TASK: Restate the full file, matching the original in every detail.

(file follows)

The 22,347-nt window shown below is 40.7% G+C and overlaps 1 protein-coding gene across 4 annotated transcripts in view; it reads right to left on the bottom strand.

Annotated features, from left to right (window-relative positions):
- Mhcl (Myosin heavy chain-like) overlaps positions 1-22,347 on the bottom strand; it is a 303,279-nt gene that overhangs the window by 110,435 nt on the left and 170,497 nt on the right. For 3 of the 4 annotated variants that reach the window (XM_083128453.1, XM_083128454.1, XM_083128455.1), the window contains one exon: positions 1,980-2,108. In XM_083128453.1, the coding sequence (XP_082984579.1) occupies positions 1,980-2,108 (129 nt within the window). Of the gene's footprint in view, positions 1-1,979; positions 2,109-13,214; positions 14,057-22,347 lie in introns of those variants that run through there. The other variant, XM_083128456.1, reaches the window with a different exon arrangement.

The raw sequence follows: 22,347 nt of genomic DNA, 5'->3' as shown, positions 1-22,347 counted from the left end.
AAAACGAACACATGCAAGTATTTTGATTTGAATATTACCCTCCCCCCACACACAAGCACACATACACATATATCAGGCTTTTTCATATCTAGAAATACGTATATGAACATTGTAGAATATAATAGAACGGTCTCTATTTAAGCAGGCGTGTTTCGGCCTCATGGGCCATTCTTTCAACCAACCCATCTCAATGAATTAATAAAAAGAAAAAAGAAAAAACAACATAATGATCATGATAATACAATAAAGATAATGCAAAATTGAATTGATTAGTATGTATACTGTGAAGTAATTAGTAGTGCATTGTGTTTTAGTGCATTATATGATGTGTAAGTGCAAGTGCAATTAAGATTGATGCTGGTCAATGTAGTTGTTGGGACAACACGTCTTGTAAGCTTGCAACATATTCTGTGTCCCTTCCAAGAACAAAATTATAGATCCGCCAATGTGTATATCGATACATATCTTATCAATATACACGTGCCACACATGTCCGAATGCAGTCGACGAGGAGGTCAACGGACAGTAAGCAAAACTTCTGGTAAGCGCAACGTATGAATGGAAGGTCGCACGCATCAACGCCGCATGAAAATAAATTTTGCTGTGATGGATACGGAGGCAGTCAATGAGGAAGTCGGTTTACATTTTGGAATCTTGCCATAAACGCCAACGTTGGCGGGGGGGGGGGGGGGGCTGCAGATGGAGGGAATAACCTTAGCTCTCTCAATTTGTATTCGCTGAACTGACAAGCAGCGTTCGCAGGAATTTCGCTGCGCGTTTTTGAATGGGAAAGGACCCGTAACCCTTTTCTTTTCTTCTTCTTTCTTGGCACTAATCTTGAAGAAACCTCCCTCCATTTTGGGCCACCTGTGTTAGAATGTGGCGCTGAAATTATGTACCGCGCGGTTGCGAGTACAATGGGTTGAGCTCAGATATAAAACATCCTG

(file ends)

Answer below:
The 22,347-nt window shown below is 40.7% G+C and overlaps 1 protein-coding gene across 4 annotated transcripts in view; it reads right to left on the bottom strand.

Annotated features, from left to right (window-relative positions):
- Mhcl (Myosin heavy chain-like) overlaps positions 1-22,347 on the bottom strand; it is a 303,279-nt gene that overhangs the window by 110,435 nt on the left and 170,497 nt on the right. For 3 of the 4 annotated variants that reach the window (XM_083128453.1, XM_083128454.1, XM_083128455.1), the window contains one exon: positions 1,980-2,108. In XM_083128453.1, the coding sequence (XP_082984579.1) occupies positions 1,980-2,108 (129 nt within the window). Of the gene's footprint in view, positions 1-1,979; positions 2,109-13,214; positions 14,057-22,347 lie in introns of those variants that run through there. The other variant, XM_083128456.1, reaches the window with a different exon arrangement.

The raw sequence follows: 22,347 nt of genomic DNA, 5'->3' as shown, positions 1-22,347 counted from the left end.
AAAACGAACACATGCAAGTATTTTGATTTGAATATTACCCTCCCCCCACACACAAGCACACATACACATATATCAGGCTTTTTCATATCTAGAAATACGTATATGAACATTGTAGAATATAATAGAACGGTCTCTATTTAAGCAGGCGTGTTTCGGCCTCATGGGCCATTCTTTCAACCAACCCATCTCAATGAATTAATAAAAAGAAAAAAGAAAAAACAACATAATGATCATGATAATACAATAAAGATAATGCAAAATTGAATTGATTAGTATGTATACTGTGAAGTAATTAGTAGTGCATTGTGTTTTAGTGCATTATATGATGTGTAAGTGCAAGTGCAATTAAGATTGATGCTGGTCAATGTAGTTGTTGGGACAACACGTCTTGTAAGCTTGCAACATATTCTGTGTCCCTTCCAAGAACAAAATTATAGATCCGCCAATGTGTATATCGATACATATCTTATCAATATACACGTGCCACACATGTCCGAATGCAGTCGACGAGGAGGTCAACGGACAGTAAGCAAAACTTCTGGTAAGCGCAACGTATGAATGGAAGGTCGCACGCATCAACGCCGCATGAAAATAAATTTTGCTGTGATGGATACGGAGGCAGTCAATGAGGAAGTCGGTTTACATTTTGGAATCTTGCCATAAACGCCAACGTTGGCGGGGGGGGGGGGGGGGCTGCAGATGGAGGGAATAACCTTAGCTCTCTCAATTTGTATTCGCTGAACTGACAAGCAGCGTTCGCAGGAATTTCGCTGCGCGTTTTTGAATGGGAAAGGACCCGTAACCCTTTTCTTTTCTTCTTCTTTCTTGGCACTAATCTTGAAGAAACCTCCCTCCATTTTGGGCCACCTGTGTTAGAATGTGGCGCTGAAATTATGTACCGCGCGGTTGCGAGTACAATGGGTTGAGCTCAGATATAAAACATCCTG